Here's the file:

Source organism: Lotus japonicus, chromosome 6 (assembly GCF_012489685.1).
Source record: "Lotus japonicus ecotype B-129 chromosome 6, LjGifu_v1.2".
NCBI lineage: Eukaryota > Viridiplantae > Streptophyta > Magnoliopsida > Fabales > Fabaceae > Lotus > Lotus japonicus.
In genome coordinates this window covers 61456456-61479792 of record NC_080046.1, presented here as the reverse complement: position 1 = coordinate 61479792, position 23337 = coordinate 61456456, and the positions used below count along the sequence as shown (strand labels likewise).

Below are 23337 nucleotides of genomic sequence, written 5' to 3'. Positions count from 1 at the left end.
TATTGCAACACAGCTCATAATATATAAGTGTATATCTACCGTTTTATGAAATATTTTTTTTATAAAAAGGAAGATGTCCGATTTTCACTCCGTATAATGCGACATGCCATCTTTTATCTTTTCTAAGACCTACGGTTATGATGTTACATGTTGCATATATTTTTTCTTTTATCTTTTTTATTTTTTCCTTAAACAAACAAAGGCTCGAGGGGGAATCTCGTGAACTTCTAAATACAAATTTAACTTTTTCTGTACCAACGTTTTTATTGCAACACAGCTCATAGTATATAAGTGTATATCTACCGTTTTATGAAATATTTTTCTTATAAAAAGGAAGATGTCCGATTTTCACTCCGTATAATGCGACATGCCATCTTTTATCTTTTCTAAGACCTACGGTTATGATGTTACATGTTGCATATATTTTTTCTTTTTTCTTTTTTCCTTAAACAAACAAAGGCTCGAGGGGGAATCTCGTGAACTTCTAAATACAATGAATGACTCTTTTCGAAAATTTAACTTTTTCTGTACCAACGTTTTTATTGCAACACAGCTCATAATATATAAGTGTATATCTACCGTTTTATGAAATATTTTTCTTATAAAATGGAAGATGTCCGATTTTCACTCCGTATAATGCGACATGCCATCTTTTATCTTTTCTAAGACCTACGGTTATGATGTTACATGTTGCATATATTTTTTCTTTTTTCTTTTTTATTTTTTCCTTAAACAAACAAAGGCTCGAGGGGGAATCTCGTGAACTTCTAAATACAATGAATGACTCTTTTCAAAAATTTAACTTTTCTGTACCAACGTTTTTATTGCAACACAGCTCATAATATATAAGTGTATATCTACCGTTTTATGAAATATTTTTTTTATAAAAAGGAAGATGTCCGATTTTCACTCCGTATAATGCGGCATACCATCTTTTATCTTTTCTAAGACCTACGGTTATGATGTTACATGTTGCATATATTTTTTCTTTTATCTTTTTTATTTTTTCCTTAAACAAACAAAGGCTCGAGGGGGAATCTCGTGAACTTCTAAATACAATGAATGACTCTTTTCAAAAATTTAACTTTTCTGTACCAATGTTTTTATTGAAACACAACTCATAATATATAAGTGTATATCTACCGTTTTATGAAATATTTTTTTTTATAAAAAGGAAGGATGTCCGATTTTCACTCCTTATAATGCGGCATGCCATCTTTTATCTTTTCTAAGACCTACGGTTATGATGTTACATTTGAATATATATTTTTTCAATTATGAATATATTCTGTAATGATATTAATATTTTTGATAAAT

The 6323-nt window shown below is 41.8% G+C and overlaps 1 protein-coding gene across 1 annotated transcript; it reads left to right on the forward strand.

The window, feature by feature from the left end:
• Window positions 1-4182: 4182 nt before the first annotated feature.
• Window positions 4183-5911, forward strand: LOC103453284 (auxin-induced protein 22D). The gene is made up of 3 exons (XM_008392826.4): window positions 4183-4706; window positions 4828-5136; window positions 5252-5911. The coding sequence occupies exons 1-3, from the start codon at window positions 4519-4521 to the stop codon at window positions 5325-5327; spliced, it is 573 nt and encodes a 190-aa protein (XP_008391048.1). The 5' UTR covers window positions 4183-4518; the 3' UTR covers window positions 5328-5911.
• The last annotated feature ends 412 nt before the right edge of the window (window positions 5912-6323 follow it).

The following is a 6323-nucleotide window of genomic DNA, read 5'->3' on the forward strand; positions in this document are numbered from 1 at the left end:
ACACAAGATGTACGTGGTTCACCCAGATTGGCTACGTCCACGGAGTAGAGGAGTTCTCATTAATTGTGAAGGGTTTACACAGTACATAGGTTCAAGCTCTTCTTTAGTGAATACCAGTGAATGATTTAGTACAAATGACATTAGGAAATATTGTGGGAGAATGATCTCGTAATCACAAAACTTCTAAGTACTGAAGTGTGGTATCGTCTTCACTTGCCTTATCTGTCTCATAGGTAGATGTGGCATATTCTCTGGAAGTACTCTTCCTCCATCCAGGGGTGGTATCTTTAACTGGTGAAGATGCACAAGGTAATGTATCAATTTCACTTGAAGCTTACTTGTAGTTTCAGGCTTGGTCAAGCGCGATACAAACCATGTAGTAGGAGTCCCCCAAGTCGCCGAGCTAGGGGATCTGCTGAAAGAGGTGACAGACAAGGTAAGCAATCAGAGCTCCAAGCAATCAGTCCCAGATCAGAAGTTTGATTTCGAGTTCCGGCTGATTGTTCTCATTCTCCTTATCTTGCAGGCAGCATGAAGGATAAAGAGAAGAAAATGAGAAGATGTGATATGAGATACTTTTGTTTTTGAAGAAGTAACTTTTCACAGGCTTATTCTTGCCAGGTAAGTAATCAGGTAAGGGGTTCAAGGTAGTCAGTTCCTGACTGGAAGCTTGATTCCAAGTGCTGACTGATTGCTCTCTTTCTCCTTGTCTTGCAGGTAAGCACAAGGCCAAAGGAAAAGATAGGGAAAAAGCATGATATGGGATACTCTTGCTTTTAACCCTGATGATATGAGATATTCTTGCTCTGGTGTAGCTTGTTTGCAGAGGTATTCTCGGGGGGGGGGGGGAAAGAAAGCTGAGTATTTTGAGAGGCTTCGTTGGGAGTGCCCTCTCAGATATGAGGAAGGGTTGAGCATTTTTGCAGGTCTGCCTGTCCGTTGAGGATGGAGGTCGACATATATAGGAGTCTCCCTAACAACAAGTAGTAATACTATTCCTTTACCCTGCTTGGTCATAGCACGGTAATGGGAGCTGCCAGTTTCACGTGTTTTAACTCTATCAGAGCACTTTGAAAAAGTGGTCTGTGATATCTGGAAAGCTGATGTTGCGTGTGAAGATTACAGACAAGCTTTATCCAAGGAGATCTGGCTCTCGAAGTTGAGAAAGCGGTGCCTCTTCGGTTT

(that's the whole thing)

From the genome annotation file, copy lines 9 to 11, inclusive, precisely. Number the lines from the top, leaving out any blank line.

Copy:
• Window positions 1-4182: 4182 nt before the first annotated feature.
• Window positions 4183-5911, forward strand: LOC103453284 (auxin-induced protein 22D). The gene is made up of 3 exons (XM_008392826.4): window positions 4183-4706; window positions 4828-5136; window positions 5252-5911. The coding sequence occupies exons 1-3, from the start codon at window positions 4519-4521 to the stop codon at window positions 5325-5327; spliced, it is 573 nt and encodes a 190-aa protein (XP_008391048.1). The 5' UTR covers window positions 4183-4518; the 3' UTR covers window positions 5328-5911.
• The last annotated feature ends 412 nt before the right edge of the window (window positions 5912-6323 follow it).